Hyperphosphatemic familial tumoral calcinosis (hFTC) is a rare disorder of phosphate metabolism defined by hyperphosphatemia and ectopic calcifications in various locations. To date, recessive mutations have been described in three genes involving phosphate metabolism: FGF23, GALNT3, and α-Klotho, all of which result in the phenotypic presentation of hFTC. These mutations result in either inadequate intact fibroblast growth factor-23 (FGF23) secretion (FGF23 or GALNT3) or resistance to FGF23 activity at the fibroblast growth factor receptor/α-Klotho complex (α-Klotho). The biochemical consequence of limitations in FGF23 activity includes increased renal tubular reabsorption of phosphate, hyperphosphatemia, and increased production of 1,25-dihydroxyvitamin D. The resultant ectopic calcifications can be painful and debilitating. Medical treatments are targeted toward decreasing intestinal phosphate absorption or increasing phosphate excretion; however, results have been variable and generally limited. Treatments that would increase FGF23 levels or signaling would more appropriately target the genetic etiologies of this disease and perhaps be more effective.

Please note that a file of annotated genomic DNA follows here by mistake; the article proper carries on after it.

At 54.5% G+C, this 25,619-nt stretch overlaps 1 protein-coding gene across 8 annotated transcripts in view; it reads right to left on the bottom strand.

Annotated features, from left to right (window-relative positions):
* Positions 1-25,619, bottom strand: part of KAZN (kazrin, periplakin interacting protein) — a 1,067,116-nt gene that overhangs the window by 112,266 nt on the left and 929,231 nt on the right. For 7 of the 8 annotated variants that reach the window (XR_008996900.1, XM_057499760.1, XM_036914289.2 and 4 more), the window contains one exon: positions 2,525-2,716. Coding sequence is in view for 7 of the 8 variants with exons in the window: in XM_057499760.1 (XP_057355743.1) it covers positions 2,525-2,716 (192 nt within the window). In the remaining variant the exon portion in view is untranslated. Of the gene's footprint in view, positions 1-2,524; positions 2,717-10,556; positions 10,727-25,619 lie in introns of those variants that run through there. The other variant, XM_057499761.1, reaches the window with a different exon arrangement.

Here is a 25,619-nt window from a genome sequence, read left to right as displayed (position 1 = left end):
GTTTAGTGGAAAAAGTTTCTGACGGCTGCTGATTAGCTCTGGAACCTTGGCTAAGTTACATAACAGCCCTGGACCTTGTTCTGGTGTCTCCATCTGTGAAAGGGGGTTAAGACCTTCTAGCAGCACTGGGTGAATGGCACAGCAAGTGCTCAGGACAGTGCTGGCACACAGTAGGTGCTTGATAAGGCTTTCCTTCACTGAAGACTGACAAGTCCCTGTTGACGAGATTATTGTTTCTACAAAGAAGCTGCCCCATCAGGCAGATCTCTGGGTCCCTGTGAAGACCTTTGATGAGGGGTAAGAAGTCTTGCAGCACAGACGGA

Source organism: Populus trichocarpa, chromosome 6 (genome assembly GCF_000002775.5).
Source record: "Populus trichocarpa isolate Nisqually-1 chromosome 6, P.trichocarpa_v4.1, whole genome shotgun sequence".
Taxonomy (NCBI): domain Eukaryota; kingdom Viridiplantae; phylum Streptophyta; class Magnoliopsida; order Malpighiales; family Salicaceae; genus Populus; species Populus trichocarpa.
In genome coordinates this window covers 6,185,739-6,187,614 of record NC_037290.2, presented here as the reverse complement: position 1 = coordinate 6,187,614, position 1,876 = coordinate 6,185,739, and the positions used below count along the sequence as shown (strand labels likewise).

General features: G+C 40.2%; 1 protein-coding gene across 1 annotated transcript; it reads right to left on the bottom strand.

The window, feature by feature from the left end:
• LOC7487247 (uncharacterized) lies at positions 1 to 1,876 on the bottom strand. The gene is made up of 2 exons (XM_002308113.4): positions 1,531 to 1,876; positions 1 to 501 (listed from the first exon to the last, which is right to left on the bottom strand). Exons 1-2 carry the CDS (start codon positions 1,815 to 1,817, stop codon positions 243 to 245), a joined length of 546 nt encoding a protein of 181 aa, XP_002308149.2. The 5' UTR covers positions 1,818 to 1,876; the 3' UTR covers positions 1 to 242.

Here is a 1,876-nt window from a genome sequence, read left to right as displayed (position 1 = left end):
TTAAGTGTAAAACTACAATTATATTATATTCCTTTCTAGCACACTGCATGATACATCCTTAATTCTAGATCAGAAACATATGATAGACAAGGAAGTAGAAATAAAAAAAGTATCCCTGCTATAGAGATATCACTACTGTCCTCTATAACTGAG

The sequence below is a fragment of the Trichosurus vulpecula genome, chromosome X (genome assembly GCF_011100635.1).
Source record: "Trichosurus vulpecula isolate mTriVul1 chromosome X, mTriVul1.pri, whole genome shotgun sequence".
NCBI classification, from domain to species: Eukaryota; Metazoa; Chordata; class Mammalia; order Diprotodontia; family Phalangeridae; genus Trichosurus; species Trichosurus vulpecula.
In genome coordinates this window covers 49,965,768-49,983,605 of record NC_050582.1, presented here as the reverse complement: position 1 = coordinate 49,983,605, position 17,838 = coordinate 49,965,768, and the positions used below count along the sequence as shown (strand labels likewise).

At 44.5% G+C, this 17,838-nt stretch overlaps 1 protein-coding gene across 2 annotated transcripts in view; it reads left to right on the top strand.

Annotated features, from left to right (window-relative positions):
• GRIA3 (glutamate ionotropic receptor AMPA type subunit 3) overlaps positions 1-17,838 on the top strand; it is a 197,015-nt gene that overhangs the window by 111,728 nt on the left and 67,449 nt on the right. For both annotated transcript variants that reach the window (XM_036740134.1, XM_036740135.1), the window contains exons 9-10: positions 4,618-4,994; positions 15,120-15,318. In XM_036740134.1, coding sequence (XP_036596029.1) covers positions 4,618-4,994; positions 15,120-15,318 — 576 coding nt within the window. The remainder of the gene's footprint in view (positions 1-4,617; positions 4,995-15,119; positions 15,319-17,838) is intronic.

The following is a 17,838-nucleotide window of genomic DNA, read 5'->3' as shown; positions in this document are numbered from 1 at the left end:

- Fibroblast growth factor 23
- Hyperphosphatemic familial tumoral calcinosis
- Tumoral calcinosis
ASJC Scopus subject areas
- Endocrinology, Diabetes and Metabolism